Might we have just witnessed a changing of the guard?
In the dying moments of the second Test, England had a slip cordon that included Ollie Pope (aged 22 and playing his fifth Test), Zak Crawley (aged 21 and playing his second), Dom Bess (aged 22 and playing his third) and Dom Sibley (aged 24 and playing his fourth). Sam Curran, aged 21 and playing his 15th Test, wasn't so far away, either, while Jofra Archer, aged 24 and a veteran of seven Tests, would have been involved had he been fit.
Gone, for the moment at least, were Moeen Ali, Chris Woakes and Jonny Bairstow, while James Anderson has been ruled out of the remainder of the South Africa tour with a rib injury. Aged 37, with the gap between injuries apparently shortening, you wonder how many more Tests he has in him.
All of which underlines the impression that this is an England team in transition from one era to another. The Trevor Bayliss team enjoyed some great moments - not least victory in the 2015 Ashes and in South Africa a few months later - but perhaps never quite hit the heights they might have done.
Now a new team is emerging. There will be times, no doubt, when they stumble and there will be, no doubt, one or two who do not make the grade. But as Chris Silverwood, who celebrated his first Test win as England coach in Cape Town, made clear: these are the young men around whom the new side will be built.
"We had four players aged 22 or under involved in this Test," Silverwood, said. "And we saw all of them perform at some stage during this Test match.
"I think it shows we have a bright future. If we keep building, let the foundations set and keep believing in what we're doing, hopefully we'll see these guys continue to be successful and build a team around them."
It was interesting to hear Joe Root, the England captain, acknowledge that county cricket is currently not doing as good a job of preparing players for Test cricket as it once did in the aftermath of the result. As a consequence, he feels that players are obliged to "learn on their feet" when they come into the Test side. And as a result of that, a certain amount of failure is probably inevitable.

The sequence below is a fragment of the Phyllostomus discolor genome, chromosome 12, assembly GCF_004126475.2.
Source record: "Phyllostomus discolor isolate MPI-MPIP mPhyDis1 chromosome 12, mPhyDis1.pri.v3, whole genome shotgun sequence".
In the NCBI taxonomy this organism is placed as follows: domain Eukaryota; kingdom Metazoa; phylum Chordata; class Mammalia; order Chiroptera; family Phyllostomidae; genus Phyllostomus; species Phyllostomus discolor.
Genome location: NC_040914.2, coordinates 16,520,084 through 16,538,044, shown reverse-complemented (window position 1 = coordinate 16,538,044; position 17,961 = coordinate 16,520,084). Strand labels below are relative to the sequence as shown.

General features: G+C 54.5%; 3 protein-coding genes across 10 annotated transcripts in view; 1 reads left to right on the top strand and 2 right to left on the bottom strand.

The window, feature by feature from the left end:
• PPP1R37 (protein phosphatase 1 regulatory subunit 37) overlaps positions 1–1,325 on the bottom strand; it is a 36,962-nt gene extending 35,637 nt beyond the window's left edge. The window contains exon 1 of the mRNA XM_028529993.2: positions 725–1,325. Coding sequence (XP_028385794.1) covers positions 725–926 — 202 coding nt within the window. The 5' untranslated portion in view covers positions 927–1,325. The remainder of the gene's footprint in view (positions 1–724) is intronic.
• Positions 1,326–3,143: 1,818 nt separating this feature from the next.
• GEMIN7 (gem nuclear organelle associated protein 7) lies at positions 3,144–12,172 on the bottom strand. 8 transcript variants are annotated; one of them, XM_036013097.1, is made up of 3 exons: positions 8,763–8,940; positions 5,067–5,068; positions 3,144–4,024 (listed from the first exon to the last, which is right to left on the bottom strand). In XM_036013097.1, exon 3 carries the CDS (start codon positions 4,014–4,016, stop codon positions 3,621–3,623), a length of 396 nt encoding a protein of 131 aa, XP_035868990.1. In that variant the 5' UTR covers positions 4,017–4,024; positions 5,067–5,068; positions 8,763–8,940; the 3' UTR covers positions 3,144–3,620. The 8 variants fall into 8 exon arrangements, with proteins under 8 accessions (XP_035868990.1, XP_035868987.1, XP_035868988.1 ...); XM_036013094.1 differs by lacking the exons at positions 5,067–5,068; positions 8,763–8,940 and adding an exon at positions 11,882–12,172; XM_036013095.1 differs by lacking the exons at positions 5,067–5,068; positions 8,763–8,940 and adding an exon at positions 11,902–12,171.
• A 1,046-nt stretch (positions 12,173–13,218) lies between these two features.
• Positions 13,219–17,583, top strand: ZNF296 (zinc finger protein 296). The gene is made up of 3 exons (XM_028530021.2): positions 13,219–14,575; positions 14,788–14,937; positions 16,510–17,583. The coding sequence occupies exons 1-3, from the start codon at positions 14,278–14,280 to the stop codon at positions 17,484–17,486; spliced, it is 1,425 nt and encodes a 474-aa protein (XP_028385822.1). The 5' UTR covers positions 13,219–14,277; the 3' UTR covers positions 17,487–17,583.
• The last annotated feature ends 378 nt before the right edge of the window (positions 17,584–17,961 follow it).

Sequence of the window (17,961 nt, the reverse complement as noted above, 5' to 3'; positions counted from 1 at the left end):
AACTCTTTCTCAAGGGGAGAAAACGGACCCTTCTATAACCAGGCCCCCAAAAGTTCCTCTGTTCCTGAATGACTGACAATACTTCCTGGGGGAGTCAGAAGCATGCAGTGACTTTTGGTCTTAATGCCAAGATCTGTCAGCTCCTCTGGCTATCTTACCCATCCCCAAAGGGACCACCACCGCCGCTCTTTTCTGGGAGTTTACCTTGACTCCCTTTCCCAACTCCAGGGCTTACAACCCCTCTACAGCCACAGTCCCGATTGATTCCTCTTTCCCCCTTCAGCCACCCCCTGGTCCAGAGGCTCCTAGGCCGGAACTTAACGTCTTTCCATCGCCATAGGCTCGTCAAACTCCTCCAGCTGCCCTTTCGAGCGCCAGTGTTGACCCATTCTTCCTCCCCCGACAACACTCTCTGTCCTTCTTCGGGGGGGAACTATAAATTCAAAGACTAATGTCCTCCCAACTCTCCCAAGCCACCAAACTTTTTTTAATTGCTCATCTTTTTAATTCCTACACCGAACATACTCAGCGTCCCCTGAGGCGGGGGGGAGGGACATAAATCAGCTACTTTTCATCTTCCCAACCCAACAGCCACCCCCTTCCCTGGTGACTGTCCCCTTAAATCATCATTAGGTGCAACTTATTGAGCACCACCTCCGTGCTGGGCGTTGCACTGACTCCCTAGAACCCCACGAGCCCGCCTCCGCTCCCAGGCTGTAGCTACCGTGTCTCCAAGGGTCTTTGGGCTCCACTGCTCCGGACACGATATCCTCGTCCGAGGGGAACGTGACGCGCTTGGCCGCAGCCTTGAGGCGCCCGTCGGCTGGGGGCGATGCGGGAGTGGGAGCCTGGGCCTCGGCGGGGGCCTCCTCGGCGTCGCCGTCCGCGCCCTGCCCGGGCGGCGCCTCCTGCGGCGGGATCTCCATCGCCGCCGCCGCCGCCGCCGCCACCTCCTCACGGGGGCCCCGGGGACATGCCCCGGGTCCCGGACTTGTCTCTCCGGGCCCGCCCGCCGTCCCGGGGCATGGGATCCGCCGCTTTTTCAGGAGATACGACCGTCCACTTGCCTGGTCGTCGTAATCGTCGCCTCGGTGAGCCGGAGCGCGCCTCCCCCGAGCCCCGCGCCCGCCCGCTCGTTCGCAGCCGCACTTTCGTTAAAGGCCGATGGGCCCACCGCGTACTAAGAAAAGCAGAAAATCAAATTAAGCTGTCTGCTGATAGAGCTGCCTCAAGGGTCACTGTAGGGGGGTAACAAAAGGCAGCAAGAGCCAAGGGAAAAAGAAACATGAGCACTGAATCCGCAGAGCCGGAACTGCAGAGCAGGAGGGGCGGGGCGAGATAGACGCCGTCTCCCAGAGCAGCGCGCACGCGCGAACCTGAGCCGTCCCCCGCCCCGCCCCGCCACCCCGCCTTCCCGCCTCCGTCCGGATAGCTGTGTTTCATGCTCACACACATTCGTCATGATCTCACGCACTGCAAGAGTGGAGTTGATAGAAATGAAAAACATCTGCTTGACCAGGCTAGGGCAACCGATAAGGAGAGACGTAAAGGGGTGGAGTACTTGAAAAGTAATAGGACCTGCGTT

"County cricket is very different to Test cricket at the moment," Root said. "So players are having to learn the hard way and at the highest level. They're having to learn on their feet, but they're learning quickly."
It was a point echoed by Silverwood. He knows the next couple of years could include some tough moments - the Test tours of India (in 12 months) and Australia (in about 22) look especially daunting - but he knows that, if England are going to get the best out of these players, they are going to require patience. For that reason, he appears committed to providing them with extended opportunities.
"You've got to give them time," Silverwood said. "Sometimes you've got to allow them to make mistakes and allow them to learn from those mistakes.
"We've not finished building yet. We've still got things to work on. But the way Pope played in the first innings showed a lot of maturity, while the way Sibley built a platform for us in the second innings was very important. He built the platform for the rest of them to play around which was exactly what we needed.
"Not everything is going to work straight away. But things are falling into place and hopefully we can keep building on that."
These young players are fortunate to have the opportunity to develop alongside Ben Stokes. It's not just that any team with Stokes in it has a far greater chance of success; it's that he provides, at this stage of his career, an excellent example of the hard work and commitment required to maximise their ability.
"He is a great asset to have in any team," Silverwood said. "When it gets tough, he's the one you want in there. He fights. He doesn't know how to give up. And he's an inspiration for everyone around him. His energy gets everyone going.
"For any young kid coming in to the team, to see how he does things gives them realisation of what it takes to play international cricket. He puts a huge amount of effort into making sure he's properly prepared to not only perform but to get the best out of everybody. He's setting the standard from a fitness point of view. His attitude, time and time again, is superb."
The England squad, most of whom have family or friends with them at present, are taking a few days off in Cape Town and will resume training in Port Elizabeth at the weekend.

George Dobell is a senior correspondent at ESPNcricinfo